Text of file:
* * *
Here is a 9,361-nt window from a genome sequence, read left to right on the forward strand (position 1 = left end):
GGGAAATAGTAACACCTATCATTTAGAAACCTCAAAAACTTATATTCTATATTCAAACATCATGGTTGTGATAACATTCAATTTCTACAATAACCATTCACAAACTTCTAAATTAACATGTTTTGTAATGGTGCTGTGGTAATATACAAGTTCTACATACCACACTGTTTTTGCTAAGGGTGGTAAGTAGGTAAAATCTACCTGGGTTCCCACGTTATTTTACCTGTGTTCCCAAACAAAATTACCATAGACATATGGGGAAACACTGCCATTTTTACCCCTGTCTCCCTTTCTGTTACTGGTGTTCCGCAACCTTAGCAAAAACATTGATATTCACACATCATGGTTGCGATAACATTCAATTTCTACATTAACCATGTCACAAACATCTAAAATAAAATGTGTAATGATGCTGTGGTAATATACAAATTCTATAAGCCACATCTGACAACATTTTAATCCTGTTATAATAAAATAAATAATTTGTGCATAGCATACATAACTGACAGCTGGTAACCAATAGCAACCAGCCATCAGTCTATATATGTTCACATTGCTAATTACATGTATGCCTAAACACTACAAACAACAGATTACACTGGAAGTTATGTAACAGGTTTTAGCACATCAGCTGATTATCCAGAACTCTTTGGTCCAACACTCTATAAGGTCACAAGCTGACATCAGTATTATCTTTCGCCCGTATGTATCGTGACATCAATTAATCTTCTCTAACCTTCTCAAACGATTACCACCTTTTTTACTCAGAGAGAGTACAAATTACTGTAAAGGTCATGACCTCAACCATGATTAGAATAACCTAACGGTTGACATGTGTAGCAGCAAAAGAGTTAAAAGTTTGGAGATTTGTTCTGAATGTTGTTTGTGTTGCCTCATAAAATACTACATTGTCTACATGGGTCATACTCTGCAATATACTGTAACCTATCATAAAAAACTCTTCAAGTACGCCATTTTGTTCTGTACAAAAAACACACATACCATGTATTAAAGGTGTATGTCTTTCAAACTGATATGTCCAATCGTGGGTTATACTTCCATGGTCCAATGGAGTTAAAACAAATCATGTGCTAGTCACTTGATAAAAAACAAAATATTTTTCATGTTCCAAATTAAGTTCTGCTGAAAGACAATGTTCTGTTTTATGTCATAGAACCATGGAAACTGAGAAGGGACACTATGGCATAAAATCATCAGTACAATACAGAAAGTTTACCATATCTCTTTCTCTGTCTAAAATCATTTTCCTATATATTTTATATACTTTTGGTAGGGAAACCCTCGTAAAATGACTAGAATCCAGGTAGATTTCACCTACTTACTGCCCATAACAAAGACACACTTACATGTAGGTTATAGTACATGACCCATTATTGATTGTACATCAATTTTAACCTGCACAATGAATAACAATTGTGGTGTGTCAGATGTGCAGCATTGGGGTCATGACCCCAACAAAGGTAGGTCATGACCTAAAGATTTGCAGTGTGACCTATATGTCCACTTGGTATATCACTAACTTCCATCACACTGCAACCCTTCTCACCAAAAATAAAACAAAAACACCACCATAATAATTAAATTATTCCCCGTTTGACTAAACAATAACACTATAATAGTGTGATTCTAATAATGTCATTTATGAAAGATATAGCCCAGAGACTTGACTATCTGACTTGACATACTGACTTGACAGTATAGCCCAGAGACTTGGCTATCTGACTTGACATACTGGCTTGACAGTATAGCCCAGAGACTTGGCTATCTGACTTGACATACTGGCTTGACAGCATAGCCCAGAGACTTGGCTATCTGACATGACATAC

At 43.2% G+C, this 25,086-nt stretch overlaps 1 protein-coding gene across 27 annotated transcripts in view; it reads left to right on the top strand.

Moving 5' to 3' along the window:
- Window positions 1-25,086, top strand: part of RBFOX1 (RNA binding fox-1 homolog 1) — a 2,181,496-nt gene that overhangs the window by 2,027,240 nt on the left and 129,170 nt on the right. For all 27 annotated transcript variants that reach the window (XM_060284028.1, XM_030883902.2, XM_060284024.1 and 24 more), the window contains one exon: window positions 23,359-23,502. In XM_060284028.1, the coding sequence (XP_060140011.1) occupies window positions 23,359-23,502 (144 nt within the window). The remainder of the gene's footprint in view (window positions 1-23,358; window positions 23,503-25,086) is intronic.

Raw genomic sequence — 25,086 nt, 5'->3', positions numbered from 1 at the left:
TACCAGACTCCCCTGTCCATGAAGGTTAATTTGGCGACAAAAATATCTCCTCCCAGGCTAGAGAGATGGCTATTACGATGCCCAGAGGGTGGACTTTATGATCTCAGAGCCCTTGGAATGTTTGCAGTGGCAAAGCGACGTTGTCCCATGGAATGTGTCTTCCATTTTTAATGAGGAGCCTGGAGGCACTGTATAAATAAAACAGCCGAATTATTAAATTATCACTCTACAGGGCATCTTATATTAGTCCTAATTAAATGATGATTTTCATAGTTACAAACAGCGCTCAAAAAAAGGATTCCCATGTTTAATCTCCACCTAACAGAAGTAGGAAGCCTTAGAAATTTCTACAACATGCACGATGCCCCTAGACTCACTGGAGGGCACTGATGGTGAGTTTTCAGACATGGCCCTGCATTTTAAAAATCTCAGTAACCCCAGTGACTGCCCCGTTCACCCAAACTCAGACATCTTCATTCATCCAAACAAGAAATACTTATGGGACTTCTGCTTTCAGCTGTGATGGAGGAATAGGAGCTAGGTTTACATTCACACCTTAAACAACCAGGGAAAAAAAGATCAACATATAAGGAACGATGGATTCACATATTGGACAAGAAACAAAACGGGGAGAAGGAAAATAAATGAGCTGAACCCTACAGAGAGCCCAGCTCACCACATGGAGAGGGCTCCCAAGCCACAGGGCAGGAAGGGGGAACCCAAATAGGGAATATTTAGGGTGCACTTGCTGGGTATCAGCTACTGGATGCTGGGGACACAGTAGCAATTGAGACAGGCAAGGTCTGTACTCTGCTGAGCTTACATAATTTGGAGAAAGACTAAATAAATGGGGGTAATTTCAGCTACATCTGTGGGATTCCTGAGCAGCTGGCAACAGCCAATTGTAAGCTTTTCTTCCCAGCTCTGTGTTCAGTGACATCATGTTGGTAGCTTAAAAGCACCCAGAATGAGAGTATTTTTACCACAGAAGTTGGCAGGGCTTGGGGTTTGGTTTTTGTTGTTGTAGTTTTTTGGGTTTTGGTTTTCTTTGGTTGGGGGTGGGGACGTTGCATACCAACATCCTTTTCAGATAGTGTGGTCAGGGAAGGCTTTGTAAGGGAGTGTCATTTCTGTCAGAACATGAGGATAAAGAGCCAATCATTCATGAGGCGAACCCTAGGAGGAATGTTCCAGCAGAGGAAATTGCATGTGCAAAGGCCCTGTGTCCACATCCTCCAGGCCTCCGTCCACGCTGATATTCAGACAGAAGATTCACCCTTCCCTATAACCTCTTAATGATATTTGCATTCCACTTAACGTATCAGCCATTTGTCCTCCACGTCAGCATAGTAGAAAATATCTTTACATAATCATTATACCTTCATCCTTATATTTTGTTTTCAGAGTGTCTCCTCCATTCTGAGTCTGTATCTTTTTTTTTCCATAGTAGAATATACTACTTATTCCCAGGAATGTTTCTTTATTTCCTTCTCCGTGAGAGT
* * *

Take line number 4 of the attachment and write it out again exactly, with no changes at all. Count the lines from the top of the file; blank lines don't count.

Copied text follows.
Moving 5' to 3' along the window: